FOR IMMEDIATE RELEASE
Contact: Jordan St. John
News Releases 2006
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President Bush’s proposed 2007 budget, announced today, includes $1,076 million for NOAA’s Ecosystem Program, including a net program increase of $107.6 million. NOAA’s total budget request is $3.68 billion, a net program increase of $345 million. Retired Navy Vice Adm. Conrad C. Lautenbacher, Ph.D., under secretary of commerce for oceans and atmosphere and NOAA administrator, unveiled the proposed budget for the Commerce Department’s National Oceanic and Atmospheric Administration today.
“Fisheries provide $44 billion to the U.S. GDP annually, while coastal and marine waters support more than 28 million U.S. jobs. NOAA will work diligently to produce healthy and sustainable ecosystems that benefit society,” Lautenbacher said. “NOAA services have never been more important to the nation, and this budget request will provide increases that improve ecosystem management, among our other vital services.”
The requested amount for NOAA’s Ecosystem Program includes funding for programs that review the status of vulnerable species for listing under the Endangered Species Act, and that assess the economic effects of large-scale environmental events such as hurricanes, hypoxia and red tide. NOAA will work to develop harmful algal bloom and hypoxia forecasting and response capabilities, as well as improve protection and management of coral habitats and other marine protected areas. Among other things, the budget will increase support for fisheries in the Gulf of Mexico, start the Open Rivers Initiative for voluntary dam removal, and fund creation of a Great Lakes Habitat Restoration Program. These are in addition to NOAA’s standing mission to support sustainable fisheries and protect the nation’s marine resources.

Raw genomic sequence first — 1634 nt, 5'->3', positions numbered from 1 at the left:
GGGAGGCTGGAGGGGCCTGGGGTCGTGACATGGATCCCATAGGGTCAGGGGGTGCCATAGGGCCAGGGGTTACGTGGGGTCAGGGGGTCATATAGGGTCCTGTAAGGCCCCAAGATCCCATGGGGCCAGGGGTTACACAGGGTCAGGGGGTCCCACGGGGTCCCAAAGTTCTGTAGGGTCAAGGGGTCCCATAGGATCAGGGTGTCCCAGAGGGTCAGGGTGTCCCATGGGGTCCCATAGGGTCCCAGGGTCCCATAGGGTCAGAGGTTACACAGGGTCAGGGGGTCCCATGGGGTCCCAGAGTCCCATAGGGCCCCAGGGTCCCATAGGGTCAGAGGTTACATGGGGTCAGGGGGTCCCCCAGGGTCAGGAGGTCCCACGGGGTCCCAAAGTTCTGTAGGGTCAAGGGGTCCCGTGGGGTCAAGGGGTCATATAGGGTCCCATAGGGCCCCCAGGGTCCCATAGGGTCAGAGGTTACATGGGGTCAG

The National Oceanic and Atmospheric Administration, an agency of the U.S. Commerce Department, is dedicated to enhancing economic security and national safety through the prediction and research of weather and climate-related events and providing environmental stewardship of our nation’s coastal and marine resources. Through the emerging Global Earth Observation System of Systems (GEOSS), NOAA is working with its federal partners and 60 countries to develop a global monitoring network that is as integrated as the planet it observes.
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